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Ameloblast Differentiation and Function: Exploring the Effects of microRNA, Fluoride, and Iron

  • Author(s): Le, Michael Huan
  • Advisor(s): Den Besten, Pamela K
  • et al.
Abstract

During amelogenesis (dental enamel formation), ameloblast cells undergo several morphological and functional changes as they form dental enamel. Interference in the timing of these changes results in enamel of poor quality, affecting the psychosocial development of children at a crucial age of their development. However, the mechanisms that facilitate these transitions in ameloblasts are not well understood. Using rodent models as a basis for study, I used microRNA, fluoride, and iron as tools to carry out histological, immunochemical, and quantitative PCR experiments that investigate the mechanisms that regulate and define ameloblast differentiation and function.

As ameloblasts differentiate from one phase to another during amelogenesis, many genes are simultaneously up- and down- regulated. MicroRNAs serve as one mechanism for rapid control of post-transcriptional expression of many genes. Amelogenin, the predominant protein found in the enamel matrix, is alternatively spiced and may serve as a source for microRNAs. I found that exon 4 of the amelogenin gene produces a microRNA that regulates expression of Runx2, a key transcription factor for when ameloblasts are secreting the enamel matrix.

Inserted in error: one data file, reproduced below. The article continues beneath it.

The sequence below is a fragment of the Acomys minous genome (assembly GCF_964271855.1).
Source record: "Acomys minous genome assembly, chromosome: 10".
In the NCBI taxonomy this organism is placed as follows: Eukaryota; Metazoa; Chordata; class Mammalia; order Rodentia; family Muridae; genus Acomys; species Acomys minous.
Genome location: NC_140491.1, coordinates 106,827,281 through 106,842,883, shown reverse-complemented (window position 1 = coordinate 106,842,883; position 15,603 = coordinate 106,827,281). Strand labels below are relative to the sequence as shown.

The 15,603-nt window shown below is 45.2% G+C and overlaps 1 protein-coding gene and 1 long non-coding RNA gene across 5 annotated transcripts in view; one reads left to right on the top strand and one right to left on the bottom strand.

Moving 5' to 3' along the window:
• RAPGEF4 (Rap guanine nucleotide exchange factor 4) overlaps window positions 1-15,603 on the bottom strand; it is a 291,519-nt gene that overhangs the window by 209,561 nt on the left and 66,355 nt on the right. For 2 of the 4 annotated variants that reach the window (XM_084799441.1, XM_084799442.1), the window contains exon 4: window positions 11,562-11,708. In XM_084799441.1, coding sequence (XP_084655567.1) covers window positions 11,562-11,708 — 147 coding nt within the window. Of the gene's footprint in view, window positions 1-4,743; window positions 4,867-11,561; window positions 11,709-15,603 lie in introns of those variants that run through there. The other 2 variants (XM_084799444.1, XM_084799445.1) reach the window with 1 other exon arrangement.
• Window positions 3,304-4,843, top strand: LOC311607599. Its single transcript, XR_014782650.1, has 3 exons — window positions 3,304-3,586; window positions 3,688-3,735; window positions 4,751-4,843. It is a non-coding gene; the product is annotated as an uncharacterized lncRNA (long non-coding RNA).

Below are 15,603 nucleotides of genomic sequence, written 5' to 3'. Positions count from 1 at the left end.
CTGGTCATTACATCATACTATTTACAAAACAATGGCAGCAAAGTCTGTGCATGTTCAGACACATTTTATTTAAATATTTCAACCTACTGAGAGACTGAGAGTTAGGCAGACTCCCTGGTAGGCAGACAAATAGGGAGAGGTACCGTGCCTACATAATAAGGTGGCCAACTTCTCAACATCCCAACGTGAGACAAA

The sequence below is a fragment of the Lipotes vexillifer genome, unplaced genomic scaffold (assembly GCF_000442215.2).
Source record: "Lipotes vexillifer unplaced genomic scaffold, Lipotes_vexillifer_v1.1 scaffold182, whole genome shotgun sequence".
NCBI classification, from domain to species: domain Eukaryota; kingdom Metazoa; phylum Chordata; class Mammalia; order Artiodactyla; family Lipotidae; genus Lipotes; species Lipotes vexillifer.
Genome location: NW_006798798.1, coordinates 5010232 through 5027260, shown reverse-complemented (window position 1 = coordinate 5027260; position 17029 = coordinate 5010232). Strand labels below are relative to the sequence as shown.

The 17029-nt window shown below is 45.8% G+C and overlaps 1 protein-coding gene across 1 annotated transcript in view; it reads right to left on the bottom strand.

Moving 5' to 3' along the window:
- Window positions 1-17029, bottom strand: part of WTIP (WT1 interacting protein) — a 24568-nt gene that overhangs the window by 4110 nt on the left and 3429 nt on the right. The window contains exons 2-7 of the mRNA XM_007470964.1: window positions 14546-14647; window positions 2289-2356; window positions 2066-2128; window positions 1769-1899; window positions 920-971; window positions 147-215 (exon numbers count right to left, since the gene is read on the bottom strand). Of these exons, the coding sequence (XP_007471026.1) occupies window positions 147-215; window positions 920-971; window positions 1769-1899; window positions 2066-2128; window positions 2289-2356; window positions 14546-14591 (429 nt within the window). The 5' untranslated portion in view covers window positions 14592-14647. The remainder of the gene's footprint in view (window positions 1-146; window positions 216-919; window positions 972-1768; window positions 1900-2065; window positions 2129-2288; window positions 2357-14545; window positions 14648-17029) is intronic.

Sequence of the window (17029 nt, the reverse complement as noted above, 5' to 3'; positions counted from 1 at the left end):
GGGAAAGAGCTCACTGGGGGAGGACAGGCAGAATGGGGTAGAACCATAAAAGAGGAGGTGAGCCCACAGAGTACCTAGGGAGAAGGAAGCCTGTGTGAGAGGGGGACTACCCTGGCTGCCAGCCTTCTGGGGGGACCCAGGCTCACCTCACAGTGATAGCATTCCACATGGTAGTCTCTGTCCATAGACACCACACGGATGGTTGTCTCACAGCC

Ameloblasts express and secrete KLK4, a crucial enzyme that facilitates the final phase of amelogenesis. However, it is unclear how ameloblasts begin increasing Klk4 expression at the right time. I found that androgen receptor (AR) serves as an intracellular regulator of expression for Klk4 and that exposure to fluoride inhibits AR translocation to result in decreased Klk4 expression and synthesis.

Normal rodent ameloblasts deposit iron onto the enamel surface, resulting in yellow-brown colored surface enamel. This pigment is lost in rodents sensitive to high levels of fluoride. Iron in the surface enamel is thought to increase wear resistance in the enamel, though it is unclear how ameloblasts acquire, manage, and transport iron for deposition into enamel. I found that fluoride exposure resulted in a significantly increased expression of ferroportin (iron-exporting protein), and significantly decreased expression of the heavy chain subunit of ferritin, which facilitates the safe storage of iron in cells. Furthermore, it appears that changes in these iron-related proteins by fluoride may be changing free intracellular iron levels to affect expression and synthesis of oxidative stress-related genes.

These studies have shown that multiple mechanisms are responsible for ameloblast differentiation. The effects of fluoride on ameloblast differentiation appear to be largely due to cellular effects of fluoride rather than fluoride related changes in the enamel matrix.

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